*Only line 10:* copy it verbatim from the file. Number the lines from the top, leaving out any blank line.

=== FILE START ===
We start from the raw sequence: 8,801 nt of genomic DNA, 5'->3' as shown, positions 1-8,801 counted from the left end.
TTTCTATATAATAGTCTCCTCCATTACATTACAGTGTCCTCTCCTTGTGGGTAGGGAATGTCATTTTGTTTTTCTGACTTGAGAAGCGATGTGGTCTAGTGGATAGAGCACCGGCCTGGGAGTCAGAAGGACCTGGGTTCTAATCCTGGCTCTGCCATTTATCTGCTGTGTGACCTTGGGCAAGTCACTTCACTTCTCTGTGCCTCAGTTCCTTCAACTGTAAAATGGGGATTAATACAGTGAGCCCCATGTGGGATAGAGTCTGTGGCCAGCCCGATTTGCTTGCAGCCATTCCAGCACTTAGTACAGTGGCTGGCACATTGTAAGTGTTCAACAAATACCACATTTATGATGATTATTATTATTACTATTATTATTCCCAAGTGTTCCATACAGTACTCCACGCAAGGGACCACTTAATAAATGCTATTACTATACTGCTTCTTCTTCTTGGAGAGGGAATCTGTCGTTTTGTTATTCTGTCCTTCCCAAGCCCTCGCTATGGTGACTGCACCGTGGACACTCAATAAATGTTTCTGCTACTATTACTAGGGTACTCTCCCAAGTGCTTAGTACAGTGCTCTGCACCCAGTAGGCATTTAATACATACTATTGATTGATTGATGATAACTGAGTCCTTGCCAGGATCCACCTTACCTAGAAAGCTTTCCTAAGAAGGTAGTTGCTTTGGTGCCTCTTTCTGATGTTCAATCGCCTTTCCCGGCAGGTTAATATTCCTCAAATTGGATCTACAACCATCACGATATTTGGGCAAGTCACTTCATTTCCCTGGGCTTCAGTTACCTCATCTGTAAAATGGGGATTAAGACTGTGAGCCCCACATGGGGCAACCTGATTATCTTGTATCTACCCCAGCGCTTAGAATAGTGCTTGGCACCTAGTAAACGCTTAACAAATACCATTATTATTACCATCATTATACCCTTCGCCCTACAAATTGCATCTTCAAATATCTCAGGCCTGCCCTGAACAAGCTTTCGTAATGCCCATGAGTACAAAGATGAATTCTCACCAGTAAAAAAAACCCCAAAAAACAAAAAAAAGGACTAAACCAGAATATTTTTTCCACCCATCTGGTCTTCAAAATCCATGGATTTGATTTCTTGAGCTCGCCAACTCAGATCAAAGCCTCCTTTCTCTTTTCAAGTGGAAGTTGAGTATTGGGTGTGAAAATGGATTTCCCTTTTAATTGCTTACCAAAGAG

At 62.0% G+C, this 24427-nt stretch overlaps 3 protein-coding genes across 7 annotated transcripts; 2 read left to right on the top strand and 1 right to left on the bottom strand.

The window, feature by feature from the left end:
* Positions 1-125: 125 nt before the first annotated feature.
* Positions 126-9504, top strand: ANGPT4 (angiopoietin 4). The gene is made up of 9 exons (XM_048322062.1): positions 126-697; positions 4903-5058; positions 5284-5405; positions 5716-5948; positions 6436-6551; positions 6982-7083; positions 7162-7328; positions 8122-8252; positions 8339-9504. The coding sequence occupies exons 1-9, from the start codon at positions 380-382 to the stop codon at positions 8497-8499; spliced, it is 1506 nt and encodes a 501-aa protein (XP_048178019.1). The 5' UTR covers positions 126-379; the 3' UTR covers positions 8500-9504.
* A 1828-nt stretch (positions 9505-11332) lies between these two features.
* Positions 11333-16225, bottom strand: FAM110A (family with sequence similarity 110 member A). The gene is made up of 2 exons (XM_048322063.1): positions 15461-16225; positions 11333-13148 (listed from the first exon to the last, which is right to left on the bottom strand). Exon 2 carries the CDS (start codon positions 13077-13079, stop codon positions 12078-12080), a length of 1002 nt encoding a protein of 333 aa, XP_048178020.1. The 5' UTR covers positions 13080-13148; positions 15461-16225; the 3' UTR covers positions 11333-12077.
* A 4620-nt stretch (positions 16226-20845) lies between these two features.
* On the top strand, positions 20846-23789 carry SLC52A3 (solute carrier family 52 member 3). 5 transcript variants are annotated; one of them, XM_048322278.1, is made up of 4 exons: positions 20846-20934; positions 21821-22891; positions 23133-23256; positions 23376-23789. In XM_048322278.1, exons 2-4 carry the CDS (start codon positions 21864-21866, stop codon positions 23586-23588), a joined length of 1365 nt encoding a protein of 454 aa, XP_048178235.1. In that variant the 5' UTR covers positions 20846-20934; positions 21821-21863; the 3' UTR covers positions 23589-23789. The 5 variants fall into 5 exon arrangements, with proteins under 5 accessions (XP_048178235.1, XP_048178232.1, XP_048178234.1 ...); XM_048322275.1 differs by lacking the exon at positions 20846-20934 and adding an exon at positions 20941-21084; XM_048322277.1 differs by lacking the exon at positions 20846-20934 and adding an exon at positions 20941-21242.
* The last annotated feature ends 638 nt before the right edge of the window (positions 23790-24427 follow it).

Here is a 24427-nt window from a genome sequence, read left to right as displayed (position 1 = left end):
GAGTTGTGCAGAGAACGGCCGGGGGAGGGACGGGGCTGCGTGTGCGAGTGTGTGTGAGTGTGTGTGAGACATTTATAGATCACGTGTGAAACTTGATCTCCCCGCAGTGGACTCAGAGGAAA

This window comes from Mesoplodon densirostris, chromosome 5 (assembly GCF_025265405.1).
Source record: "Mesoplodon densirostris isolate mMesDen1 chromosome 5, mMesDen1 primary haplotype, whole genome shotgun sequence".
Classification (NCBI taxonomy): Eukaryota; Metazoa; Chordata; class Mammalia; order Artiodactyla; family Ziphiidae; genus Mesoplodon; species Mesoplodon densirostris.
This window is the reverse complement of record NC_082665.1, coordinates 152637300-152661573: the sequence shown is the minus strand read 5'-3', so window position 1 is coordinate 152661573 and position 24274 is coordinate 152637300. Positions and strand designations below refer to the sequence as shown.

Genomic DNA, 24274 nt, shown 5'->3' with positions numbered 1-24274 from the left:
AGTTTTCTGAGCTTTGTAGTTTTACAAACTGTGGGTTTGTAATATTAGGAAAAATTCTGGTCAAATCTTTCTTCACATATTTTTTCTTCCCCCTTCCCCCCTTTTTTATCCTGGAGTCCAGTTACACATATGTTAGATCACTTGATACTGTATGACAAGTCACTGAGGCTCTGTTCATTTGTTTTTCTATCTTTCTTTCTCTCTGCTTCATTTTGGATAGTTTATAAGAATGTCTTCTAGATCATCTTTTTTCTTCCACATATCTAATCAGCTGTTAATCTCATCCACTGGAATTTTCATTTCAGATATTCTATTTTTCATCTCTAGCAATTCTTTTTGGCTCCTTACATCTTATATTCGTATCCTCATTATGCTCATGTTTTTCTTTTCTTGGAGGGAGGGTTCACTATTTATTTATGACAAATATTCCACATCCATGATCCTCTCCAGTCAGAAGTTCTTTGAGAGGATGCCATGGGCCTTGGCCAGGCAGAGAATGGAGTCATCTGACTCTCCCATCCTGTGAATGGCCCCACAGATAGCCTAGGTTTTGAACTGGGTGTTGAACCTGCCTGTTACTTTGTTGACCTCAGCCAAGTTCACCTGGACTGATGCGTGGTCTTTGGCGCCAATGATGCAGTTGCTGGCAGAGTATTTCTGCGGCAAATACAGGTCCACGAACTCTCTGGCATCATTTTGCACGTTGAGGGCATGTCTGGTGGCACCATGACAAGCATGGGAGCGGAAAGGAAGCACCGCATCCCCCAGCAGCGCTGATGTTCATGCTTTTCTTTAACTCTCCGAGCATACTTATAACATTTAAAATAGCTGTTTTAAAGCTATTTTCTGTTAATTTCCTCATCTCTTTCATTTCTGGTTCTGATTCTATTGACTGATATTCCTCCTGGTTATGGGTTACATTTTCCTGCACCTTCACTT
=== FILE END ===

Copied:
* On the top strand, positions 20846-23789 carry SLC52A3 (solute carrier family 52 member 3). 5 transcript variants are annotated; one of them, XM_048322278.1, is made up of 4 exons: positions 20846-20934; positions 21821-22891; positions 23133-23256; positions 23376-23789. In XM_048322278.1, exons 2-4 carry the CDS (start codon positions 21864-21866, stop codon positions 23586-23588), a joined length of 1365 nt encoding a protein of 454 aa, XP_048178235.1. In that variant the 5' UTR covers positions 20846-20934; positions 21821-21863; the 3' UTR covers positions 23589-23789. The 5 variants fall into 5 exon arrangements, with proteins under 5 accessions (XP_048178235.1, XP_048178232.1, XP_048178234.1 ...); XM_048322275.1 differs by lacking the exon at positions 20846-20934 and adding an exon at positions 20941-21084; XM_048322277.1 differs by lacking the exon at positions 20846-20934 and adding an exon at positions 20941-21242.